"I don't agree with "poor" or "rich", black or white. I believe in expectations and its imposition to create a competitive drive in young children and adults."
That's part of it but not all of it. Whether you care to admit it or not: student to teacher ratio matters, quality of teachers matter, facilities and curriculum matter.
I went to a Catholic elementary school because that is what my parents had done. The teachers ther were a 50/50 mix of nuns and "regular" teachers who were hired as much for their religious faith and their teaching ability. There were no labs, there were no computers, there were no language classes, etc, etc, etc. A fair amount of class time was spent on religious intstruction. Did my parents expect me to do well? Sure. And everyone I was in school with was expected to learn too. Our parents were all paying extra just to send us to that school.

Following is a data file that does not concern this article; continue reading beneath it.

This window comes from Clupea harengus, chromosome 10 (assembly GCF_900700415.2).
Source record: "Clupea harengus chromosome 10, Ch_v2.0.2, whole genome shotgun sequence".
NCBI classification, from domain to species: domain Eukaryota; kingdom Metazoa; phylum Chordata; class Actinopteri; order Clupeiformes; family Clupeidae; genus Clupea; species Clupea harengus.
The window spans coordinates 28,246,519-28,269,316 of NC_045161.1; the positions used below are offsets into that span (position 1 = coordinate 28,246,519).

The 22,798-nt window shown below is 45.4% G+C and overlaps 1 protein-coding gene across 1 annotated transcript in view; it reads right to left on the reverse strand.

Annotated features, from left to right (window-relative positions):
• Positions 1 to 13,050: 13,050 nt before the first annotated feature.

Then when I was in 6th grade, we moved to a snooty school district in the middle of a school year and I was to finish the year in the public middle school and then register at the Catholic school the next year - if I wanted. The new school gave me some standardized tests and I was placed in advanced math classes and pretty much regular everything else. I had no idea what the hell was going on in that math class for the first few months. And I was behind in history and science. I took art, drafting, computer, home ec, health and language classes for the first time. By the end of that year my parents stopped talking about the Catholic school altogether and by the time I went to high school I had caught up to and passed alot of the kids who were ahead of me in all those other subjects.
Same kid, same parents, same expectations but entirely different experience at the better school. Schools with less resources or, in the case of the one I was attended originally, misplace priorities are going to provide a lesser education. That's just the way it is.